The CF Foundation offers a number of resources for learning about clinical trials and treatments that are being developed to improve the treatment of cystic fibrosis.
Our understanding of CF continues to evolve as scientists study what causes the disease and how it affects the body. These insights drive the development of new and better treatments and bring us one step closer to a cure.
Researchers, supported by the CF Foundation, have made tremendous advances to improve the health and quality of life of people with CF. We are committed to providing the tools and resources you need to continuously build upon this work.
Various assays for measuring cystic fibrosis transmembrane conductance regulator (CFTR) ion channel activity, as well as its stability in the membrane, can be used for basic research and drug discovery efforts.
As a membrane bound protein, CFTR's biogenesis carries it through the endoplasmic reticulum (ER) and Golgi apparatus. Within the ER the CFTR polypeptide is core glycosylated at two sites and then within the Golgi apparatus it receives complex glycosylation that is maintained at the level of the plasma membrane.
When evaluated on a Western blot the core glycosylated immature form of CFTR migrates further and is designated the "B-band." The complex glycosylated form of CFTR, representing transit through the Golgi, but not necessarily plasma membrane expression, migrates slower during gel electrophoresis due to its greater molecular weight and is termed "C-band."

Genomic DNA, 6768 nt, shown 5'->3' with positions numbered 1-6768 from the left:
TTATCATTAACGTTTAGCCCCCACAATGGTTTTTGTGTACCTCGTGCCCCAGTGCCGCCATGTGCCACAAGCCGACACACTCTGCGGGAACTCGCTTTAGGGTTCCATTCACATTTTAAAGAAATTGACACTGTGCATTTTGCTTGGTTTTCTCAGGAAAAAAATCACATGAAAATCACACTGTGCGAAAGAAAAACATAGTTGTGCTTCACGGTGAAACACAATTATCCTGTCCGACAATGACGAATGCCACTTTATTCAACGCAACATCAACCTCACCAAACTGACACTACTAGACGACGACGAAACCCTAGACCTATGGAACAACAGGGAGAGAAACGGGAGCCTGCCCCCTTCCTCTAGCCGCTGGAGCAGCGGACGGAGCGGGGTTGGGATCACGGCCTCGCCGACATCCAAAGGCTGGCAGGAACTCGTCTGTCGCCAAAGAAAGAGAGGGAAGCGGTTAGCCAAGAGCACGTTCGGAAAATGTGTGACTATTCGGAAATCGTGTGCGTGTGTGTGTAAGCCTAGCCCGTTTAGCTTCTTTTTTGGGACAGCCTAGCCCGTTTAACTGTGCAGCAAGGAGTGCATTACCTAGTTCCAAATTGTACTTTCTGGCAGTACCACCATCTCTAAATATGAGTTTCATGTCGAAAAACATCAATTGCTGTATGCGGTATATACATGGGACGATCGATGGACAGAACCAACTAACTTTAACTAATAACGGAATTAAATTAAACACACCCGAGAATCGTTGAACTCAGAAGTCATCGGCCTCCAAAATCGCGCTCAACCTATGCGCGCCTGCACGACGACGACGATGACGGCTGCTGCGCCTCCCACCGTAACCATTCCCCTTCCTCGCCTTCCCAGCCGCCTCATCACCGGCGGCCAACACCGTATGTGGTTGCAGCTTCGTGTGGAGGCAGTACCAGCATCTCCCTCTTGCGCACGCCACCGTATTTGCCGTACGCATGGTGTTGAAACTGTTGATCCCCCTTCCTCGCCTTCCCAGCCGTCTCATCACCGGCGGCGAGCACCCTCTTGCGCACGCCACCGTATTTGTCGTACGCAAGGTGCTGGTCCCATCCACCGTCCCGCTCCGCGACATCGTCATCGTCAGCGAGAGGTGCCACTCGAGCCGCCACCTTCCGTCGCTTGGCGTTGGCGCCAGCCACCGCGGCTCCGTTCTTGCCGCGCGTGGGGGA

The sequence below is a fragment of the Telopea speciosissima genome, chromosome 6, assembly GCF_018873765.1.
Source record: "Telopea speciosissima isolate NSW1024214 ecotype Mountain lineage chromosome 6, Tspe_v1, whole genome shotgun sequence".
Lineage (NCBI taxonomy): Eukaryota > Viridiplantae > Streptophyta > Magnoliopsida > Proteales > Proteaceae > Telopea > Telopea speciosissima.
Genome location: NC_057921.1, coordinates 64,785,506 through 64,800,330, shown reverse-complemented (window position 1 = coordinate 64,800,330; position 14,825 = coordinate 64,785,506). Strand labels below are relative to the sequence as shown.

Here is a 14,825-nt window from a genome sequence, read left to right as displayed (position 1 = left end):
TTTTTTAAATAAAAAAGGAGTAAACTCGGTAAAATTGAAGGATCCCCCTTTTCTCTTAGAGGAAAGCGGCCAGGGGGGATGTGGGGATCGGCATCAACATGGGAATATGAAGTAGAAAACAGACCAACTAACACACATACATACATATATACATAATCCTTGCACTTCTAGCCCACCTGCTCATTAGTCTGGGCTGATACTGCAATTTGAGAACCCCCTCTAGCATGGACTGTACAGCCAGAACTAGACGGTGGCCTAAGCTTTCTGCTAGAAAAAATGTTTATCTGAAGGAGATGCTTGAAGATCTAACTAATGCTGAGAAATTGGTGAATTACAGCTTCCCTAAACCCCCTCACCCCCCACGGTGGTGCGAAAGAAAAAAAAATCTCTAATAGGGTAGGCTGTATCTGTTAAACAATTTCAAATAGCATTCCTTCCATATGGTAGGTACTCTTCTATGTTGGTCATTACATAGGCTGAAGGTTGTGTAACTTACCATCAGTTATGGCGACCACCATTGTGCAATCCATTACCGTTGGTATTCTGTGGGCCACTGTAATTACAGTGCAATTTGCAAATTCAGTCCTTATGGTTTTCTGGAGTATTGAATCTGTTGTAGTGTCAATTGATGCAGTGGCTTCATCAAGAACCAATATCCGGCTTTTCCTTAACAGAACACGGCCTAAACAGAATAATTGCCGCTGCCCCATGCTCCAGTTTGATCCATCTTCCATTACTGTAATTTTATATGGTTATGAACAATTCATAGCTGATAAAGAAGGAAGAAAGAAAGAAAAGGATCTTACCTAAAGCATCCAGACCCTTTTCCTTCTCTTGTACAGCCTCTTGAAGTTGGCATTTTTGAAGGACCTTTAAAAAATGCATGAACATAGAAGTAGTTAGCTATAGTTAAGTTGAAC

Complex glycosylation appears to play a role in prolonging membrane stability. The F508del CFTR protein shows a marked drop in the level of "C-band" observed in Western blot assays.
The function of different CFTR mutations and their response to CFTR modulators (potentiators, correctors, and inhibitors) is commonly studied in CF. A number of assays have been developed to evaluate CFTR function; however, some of the more commonly used assays for basic research and drug discovery efforts are highlighted below.
There are two main kinds of assays that are done on cells expressing CFTR in the apical membrane:
A number of high-throughput assays have been configured to screen for small molecules that repair the dysfunction of mutant CFTR. The cells chosen for the screening may have an influence on what kind of modulators are found.
F508del CFTR cells can be used in assays configured such that small molecules that correct the trafficking dysfunction are termed corrector hits. Alternatively, these assays can also be configured to find small molecules that improve the open probability of CFTR, and these small molecules are referred to as potentiator hits.
High-throughput assays to detect restored CFTR function have been published by a number of investigators including Dr. Alan Verkman (University of California, San Francisco), Dr. Luis Gallietta (Istituto Giannina Gaslini, Genova, Italy), and Vertex Pharmaceuticals, Inc. (San Diego, CA).
While most known CFTR modulator compounds have been discovered through screening assays using immortalized cell lines, an important pre-clinical cell-based model system used to confirm the activity of hits is primary human epithelial cells derived from lung transplant tissue.
The publications below describe the discovery of CFTR potentiator and corrector compounds and their early stage clinical results that demonstrate the utility of these cells.